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Israelis Fear Renewed Terror Wave After Three Months of Relative Calm

July 7, 1993
See Original Daily Bulletin From This Date

After three months of relative calm, Israelis fear they could be facing a renewed wave of Palestinian attacks.

Since the army sealed off the West Bank and Gaza Strip from Israel proper in late March, there have been few Palestinian attacks against Israeli civilians. But in the last week, there have been a string of violent incidents that left two Israelis dead and others injured.

In the latest attack, a Palestinian from the West Bank city of Nablus tried Tuesday to stab an Israeli soldier at the Allenby Bridge crossing from Jordan.

The Palestinian assailant, who had just returned from Jordan, was overcome by other soldiers at the border terminal before he could hurt anyone.

The stabbing attempt came on the heels of two other more serious attacks in Jerusalem, and Israeli officials said further attacks were likely as Palestinian opponents of the peace process try to sabotage the talks.

Last Thursday, three terrorists boarded a crowded city bus in Jerusalem, fatally shooting one woman, Olga Chaikov, 42, and lightly wounding the bus driver, Dudi Yom-Tov, who tried to disarm one of the attackers.

Two of the terrorists then fled and commandeered an Israeli car, forcing at gunpoint a civilian driver, Jeanette Kadosh Dayan, 39, to drive them out of the city.

All three died in a hail of bullets when the car refused orders by border police to stop at a military checkpoint. Security personnel claimed Dayan was shot first by the Palestinians.

On Monday, a stabbing attack left Batsheva Hillel hospitalized with moderate wounds. She was attacked near Mishkenot Sha’ananim, on a hill overlooking the Old City of Jerusalem.

Police were still holding four Arabs suspected of having been involved in the attack.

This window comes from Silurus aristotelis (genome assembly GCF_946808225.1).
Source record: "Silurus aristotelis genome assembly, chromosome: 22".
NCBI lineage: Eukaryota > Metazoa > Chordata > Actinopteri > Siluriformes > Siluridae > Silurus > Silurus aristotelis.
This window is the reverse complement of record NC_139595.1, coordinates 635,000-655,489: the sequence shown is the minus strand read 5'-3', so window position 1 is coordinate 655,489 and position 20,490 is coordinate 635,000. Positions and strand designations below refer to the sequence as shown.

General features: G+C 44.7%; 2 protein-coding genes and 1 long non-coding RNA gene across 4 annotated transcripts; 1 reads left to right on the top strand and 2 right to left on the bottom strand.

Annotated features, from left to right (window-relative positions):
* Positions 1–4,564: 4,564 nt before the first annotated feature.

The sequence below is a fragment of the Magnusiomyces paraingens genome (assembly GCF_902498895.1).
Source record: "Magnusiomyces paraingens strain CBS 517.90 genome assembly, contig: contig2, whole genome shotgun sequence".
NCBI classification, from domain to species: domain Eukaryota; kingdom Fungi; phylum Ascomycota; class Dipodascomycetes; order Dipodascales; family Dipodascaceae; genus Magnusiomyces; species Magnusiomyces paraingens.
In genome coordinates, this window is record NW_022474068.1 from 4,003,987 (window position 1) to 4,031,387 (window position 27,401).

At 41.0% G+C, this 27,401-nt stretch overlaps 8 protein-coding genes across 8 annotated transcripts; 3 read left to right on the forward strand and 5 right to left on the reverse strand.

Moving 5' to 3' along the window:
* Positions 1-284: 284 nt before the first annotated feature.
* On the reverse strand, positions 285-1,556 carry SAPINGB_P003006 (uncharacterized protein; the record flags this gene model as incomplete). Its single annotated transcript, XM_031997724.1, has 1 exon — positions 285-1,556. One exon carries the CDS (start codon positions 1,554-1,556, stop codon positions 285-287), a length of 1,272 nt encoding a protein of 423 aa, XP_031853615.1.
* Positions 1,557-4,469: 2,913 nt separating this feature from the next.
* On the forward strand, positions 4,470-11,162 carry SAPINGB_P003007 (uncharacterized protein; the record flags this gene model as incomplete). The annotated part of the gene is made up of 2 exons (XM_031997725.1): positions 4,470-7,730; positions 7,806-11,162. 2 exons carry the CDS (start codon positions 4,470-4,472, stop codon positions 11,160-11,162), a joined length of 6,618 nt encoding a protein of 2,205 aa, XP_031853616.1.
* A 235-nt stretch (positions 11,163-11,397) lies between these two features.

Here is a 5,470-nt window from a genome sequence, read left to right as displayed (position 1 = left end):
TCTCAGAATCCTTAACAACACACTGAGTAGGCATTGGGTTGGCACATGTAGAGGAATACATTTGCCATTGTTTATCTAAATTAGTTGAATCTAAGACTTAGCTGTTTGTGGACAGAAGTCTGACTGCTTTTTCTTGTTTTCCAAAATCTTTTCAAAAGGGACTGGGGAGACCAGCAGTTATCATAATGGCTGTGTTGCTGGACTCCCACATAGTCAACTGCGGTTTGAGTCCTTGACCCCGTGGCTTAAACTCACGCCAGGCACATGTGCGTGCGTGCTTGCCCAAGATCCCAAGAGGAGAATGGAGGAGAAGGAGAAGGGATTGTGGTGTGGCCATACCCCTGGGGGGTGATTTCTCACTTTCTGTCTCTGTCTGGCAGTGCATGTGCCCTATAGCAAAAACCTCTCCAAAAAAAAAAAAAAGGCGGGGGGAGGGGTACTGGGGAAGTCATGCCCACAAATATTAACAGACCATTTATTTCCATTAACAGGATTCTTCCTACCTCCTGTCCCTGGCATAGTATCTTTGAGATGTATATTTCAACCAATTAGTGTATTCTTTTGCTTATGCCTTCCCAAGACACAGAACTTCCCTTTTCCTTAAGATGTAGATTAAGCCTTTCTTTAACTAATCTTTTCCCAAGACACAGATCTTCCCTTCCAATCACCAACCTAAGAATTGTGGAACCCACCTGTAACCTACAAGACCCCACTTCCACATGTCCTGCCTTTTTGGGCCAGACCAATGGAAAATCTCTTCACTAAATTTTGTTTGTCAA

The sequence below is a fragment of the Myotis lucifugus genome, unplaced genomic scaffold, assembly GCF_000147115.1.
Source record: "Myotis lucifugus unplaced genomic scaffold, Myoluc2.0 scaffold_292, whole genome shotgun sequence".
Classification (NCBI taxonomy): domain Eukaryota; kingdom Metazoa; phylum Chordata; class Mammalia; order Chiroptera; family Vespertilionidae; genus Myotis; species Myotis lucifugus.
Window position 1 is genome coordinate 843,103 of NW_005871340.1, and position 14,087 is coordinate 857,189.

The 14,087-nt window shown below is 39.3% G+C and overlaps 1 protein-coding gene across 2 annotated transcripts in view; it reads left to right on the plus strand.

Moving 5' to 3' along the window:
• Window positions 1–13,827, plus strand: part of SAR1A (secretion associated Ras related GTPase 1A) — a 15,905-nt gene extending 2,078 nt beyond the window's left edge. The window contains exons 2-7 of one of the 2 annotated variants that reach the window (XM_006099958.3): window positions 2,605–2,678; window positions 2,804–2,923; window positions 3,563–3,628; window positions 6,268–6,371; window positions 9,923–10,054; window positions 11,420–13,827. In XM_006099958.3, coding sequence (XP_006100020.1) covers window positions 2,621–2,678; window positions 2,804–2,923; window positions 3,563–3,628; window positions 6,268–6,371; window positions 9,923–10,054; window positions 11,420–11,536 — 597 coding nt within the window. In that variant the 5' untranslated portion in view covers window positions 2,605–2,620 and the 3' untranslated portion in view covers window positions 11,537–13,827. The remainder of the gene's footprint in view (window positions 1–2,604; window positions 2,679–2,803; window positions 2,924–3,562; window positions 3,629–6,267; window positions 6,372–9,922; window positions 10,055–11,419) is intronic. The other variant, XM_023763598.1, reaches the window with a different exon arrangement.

Both Jerusalem attacks took place in areas between Jewish and Arab sections of Jerusalem. Observers have suggested there may be a link to the fact that Jerusalem’s status has emerged as a major sticking point in the peace negotiations between Israel and the Palestinians.

Police Minister Moshe Shahal said Tuesday that as a result of the latest terrorist attacks, police have reinforced their presence in Jerusalem and added an extra helicopter to watch the capital from the skies.

Housing Minister Binyamin Ben-Eliezer said he had no doubt that terrorism would increase as the peace talks progress.

Security experts expect the wave of Arab terrorism to increase with the arrival later this week of U.S. diplomat Dennis Ross, the Clinton administration’s coordinator of the peace talks.

Israeli opposition groups are also expected to turn up the heat during the visit by Ross.

Opposition parties have decided to organize joint demonstrations against the government during the Ross visit, in an effort to repeat the massive demonstrations staged against Secretary of State Henry Kissinger during the Sinai disengagement talks of 1975-1976.

A right-wing group called the Terror Victims Association held an hour-long meeting this week with Molly Williamson, U.S. consul general in Jerusalem, who serves as a de facto ambassador to Palestinians in the territories.

The group handed a letter to Williamson urging the United States not to reopen its dialogue with the Palestine Liberation Organization or any other terrorist group. Among those signing the letter was Hillel, the victim of Monday’s stabbing attack.

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